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Convert formatted text to valid HTML using TextEdit
Authored by: ddauerbach on Aug 30, '06 10:34:16AM

Mike Perry's wants sound exactly like the word processor I use. The bad news is that I use it in a virtual DOS machine. It's called XyWrite.

I did just update my Mellel and I'm curious to see how it will do exporting for web purposes. Of course, Dreamweaver does a pretty good job cleaning up.

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Convert formatted text to valid HTML using TextEdit
Authored by: AJB on Aug 30, '06 02:01:52PM

The "correct" tag for boldface is <b> not <strong>. <strong> does NOT mean boldface, although many browsers may choose to render it as such. If you want to bold the text use <b>. If you want a strong emphasis (which may be rendered as boldface) use <strong>.

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Convert HTML to formatted text using TextEdit
Authored by: dborod on Aug 30, '06 02:28:42PM

If you open an HTML file in TextEdit, you get to edit the HTML.

If you open an HTML file in TextEdit using the open dialog box and unselect the "Ingnore Rich Text Commands" checkbox, the HTML is rendered in TextEdit and you get to edit the HTML as formatted text.

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Not To Emphasis a Point Irrelevant To the Hint, But...
Authored by: llscotts on Aug 30, '06 03:34:02PM

There seems to be some disagreement over the assertion I made about <STRONG> being "correct". Just so you know I didn't make that up, check out the w3c accessibility guidelines on this subject. I'm sure that my sensitivity and technical training in web accessibility issues is where I got the impression that <STRONG> is preferable to <B> these days.

In any case, it's irrelevant to the hint, though obviously someone at Apple should decide if adhering to web accessibility standards is the more important factor in deciding how to translate a boldface font tag. I don't honestly have a strong opinion myself and can see both sides of the debate. I thought the issue had been decided by w3c's position, but perhaps it's still subject to debate.


Anything great you do today can always be improved upon tomorrow.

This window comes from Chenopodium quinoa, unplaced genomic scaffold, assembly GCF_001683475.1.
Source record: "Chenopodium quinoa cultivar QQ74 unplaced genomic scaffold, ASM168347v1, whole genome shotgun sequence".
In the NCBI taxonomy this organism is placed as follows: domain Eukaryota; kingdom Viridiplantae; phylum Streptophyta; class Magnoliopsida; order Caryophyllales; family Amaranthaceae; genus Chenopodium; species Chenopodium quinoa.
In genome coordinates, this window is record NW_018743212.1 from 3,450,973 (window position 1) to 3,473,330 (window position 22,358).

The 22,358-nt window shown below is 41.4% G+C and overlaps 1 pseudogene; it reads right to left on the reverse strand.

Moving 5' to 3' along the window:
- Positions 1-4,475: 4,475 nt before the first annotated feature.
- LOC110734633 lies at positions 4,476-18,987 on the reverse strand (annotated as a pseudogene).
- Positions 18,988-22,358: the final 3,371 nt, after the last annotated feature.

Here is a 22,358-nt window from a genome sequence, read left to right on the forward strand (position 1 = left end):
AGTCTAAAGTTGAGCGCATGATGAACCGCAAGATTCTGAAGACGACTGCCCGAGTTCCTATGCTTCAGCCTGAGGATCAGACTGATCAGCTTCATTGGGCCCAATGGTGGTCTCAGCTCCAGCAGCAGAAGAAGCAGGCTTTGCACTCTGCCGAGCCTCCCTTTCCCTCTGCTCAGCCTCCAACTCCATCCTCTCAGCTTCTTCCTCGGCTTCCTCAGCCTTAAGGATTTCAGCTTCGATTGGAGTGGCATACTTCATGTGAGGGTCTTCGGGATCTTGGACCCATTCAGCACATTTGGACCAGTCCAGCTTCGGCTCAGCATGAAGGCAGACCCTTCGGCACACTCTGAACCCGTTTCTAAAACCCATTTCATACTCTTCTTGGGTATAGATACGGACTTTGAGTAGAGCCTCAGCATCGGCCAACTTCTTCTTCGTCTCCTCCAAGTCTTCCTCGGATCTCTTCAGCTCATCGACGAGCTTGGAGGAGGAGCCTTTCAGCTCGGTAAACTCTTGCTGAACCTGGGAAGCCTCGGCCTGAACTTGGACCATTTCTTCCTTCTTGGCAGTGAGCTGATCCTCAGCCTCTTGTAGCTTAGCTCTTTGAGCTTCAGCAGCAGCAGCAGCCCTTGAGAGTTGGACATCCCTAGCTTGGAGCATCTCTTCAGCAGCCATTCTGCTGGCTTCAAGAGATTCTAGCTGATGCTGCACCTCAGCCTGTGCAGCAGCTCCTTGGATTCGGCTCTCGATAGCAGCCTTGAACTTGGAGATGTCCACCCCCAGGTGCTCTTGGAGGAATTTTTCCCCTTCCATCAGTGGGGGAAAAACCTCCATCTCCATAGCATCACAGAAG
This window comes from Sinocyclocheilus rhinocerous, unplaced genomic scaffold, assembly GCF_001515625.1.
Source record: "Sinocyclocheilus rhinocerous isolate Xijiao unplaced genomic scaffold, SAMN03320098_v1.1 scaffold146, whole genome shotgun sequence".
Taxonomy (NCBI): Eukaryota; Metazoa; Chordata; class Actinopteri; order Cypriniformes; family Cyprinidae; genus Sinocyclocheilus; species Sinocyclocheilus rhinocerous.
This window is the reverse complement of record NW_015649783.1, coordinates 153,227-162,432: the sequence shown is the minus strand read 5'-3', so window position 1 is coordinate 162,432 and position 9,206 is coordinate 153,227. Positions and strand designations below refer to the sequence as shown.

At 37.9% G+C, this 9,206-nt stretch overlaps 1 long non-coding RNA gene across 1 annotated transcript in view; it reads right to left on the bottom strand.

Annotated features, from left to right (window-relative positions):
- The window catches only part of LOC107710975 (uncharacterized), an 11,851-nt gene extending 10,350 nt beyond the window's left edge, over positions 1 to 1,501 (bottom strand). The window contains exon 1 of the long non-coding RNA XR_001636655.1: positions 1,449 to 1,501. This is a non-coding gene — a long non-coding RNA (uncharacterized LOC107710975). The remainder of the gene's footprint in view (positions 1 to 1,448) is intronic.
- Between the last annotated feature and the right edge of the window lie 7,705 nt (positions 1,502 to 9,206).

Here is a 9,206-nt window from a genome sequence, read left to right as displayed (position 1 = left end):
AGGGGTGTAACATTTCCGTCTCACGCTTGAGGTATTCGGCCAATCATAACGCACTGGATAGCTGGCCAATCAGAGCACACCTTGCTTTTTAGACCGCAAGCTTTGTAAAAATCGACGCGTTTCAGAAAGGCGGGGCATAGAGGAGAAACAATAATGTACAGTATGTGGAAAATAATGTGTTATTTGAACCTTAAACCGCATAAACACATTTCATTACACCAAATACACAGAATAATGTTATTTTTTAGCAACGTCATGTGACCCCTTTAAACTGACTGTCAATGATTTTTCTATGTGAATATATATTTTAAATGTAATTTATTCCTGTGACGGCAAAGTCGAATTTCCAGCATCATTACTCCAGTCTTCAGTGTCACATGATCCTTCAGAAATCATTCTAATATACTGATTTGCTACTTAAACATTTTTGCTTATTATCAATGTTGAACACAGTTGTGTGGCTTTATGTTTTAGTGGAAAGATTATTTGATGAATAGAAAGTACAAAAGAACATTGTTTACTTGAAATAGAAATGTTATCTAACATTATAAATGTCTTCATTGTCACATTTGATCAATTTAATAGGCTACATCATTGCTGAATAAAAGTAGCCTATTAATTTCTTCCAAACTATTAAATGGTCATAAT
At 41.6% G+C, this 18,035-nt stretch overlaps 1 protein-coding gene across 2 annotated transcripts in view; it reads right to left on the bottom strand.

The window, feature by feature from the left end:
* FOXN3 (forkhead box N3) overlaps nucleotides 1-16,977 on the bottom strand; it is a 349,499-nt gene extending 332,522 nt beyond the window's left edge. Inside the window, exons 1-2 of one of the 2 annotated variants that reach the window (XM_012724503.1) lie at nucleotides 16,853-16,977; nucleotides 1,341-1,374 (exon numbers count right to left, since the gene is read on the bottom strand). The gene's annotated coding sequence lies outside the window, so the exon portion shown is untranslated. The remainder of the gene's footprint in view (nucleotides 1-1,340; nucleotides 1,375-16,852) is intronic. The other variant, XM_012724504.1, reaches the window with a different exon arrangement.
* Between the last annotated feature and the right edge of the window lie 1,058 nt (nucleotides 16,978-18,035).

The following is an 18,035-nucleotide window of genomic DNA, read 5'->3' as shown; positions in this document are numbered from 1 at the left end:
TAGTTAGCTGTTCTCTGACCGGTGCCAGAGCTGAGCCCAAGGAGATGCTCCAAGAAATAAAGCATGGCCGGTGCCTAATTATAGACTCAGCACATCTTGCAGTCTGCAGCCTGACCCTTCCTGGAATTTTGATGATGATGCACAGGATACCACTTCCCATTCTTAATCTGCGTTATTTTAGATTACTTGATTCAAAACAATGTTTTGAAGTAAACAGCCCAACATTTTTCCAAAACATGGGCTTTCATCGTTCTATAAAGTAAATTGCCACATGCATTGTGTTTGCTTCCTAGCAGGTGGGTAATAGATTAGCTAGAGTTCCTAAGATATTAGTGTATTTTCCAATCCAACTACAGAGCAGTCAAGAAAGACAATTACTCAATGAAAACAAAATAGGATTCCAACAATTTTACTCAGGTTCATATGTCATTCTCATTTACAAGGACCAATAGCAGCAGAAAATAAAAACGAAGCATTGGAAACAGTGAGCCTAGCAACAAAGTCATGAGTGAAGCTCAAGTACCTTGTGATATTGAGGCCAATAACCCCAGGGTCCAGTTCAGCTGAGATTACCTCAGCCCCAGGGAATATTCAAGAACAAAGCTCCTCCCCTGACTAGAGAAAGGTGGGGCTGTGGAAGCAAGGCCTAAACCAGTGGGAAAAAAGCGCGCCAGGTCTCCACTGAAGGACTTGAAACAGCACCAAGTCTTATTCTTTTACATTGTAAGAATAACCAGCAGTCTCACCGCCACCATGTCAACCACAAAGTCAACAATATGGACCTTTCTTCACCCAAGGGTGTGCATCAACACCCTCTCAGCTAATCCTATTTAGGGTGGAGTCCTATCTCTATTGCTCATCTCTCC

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Convert formatted text to valid HTML using TextEdit
Authored by: etresoft on Aug 30, '06 07:42:18PM

I got excited when I read this hint at work and couldn't wait until I got home to try it. I do some HTML in French and it is always a hassle to type in the Unicode characters. I though this would finally do it for me. Alas, no such luck. All I want is a text editor that will convert é to "&eacute;". Yes, I already have Dreamweaver and I hate it.

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Convert formatted text to valid HTML using TextEdit
Authored by: jmmermet on Aug 31, '06 12:53:01AM
I am French too. I use Unicodechecker at and its services to easily translate diacritics like àù... into their HTML Entities. It's free and easy !

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Convert formatted text to valid HTML using TextEdit
Authored by: HiramNL on Aug 31, '06 03:34:53AM

There is no need for that anymore. Simply choose UTF-8 as the encoding in TextEdit's Open and Save preferences, and your , your ï and your ø (and all the other diacriticals) will display correctly in any modern browser.

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Convert formatted text to valid HTML using TextEdit
Authored by: etresoft on Aug 31, '06 04:21:37PM

Now that's a good hint! Plus, it is HTML. I can just use TextWrangler. I don't need TextEdit.

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Convert formatted text to valid HTML using TextEdit
Authored by: koncept on Aug 31, '06 03:07:06PM
Try TextMate. From the HTML Bundles collections, you can convert an entire document or selected text to entities.